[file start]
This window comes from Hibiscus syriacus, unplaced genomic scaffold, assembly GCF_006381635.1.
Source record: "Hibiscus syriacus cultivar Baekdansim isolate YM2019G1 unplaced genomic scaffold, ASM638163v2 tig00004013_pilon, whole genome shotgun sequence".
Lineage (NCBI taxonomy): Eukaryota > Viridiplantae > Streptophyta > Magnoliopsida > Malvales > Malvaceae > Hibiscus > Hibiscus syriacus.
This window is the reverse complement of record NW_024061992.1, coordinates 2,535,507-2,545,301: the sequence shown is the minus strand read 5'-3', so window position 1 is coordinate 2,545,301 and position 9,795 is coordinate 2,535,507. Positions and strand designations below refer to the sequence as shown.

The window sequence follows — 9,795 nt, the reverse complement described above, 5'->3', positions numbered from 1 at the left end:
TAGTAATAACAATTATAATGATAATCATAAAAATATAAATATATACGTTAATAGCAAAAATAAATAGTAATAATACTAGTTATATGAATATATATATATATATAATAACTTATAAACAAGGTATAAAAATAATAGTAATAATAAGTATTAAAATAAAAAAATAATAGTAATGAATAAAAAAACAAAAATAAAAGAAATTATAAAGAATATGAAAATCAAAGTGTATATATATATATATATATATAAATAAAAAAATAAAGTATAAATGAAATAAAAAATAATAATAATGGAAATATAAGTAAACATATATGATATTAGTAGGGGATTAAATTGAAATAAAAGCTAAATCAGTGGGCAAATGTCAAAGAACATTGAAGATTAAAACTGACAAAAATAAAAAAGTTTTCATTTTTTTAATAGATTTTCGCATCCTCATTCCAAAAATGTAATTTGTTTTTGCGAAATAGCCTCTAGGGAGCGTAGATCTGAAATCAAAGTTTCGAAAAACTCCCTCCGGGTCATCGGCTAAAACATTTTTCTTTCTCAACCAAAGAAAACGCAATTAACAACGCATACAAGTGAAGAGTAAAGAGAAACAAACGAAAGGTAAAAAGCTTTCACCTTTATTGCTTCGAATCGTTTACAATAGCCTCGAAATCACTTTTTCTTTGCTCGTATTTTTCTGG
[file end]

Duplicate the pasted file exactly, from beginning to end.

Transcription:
This window comes from Hibiscus syriacus, unplaced genomic scaffold, assembly GCF_006381635.1.
Source record: "Hibiscus syriacus cultivar Baekdansim isolate YM2019G1 unplaced genomic scaffold, ASM638163v2 tig00004013_pilon, whole genome shotgun sequence".
Lineage (NCBI taxonomy): Eukaryota > Viridiplantae > Streptophyta > Magnoliopsida > Malvales > Malvaceae > Hibiscus > Hibiscus syriacus.
This window is the reverse complement of record NW_024061992.1, coordinates 2,535,507-2,545,301: the sequence shown is the minus strand read 5'-3', so window position 1 is coordinate 2,545,301 and position 9,795 is coordinate 2,535,507. Positions and strand designations below refer to the sequence as shown.

The window sequence follows — 9,795 nt, the reverse complement described above, 5'->3', positions numbered from 1 at the left end:
TAGTAATAACAATTATAATGATAATCATAAAAATATAAATATATACGTTAATAGCAAAAATAAATAGTAATAATACTAGTTATATGAATATATATATATATATAATAACTTATAAACAAGGTATAAAAATAATAGTAATAATAAGTATTAAAATAAAAAAATAATAGTAATGAATAAAAAAACAAAAATAAAAGAAATTATAAAGAATATGAAAATCAAAGTGTATATATATATATATATATATAAATAAAAAAATAAAGTATAAATGAAATAAAAAATAATAATAATGGAAATATAAGTAAACATATATGATATTAGTAGGGGATTAAATTGAAATAAAAGCTAAATCAGTGGGCAAATGTCAAAGAACATTGAAGATTAAAACTGACAAAAATAAAAAAGTTTTCATTTTTTTAATAGATTTTCGCATCCTCATTCCAAAAATGTAATTTGTTTTTGCGAAATAGCCTCTAGGGAGCGTAGATCTGAAATCAAAGTTTCGAAAAACTCCCTCCGGGTCATCGGCTAAAACATTTTTCTTTCTCAACCAAAGAAAACGCAATTAACAACGCATACAAGTGAAGAGTAAAGAGAAACAAACGAAAGGTAAAAAGCTTTCACCTTTATTGCTTCGAATCGTTTACAATAGCCTCGAAATCACTTTTTCTTTGCTCGTATTTTTCTGG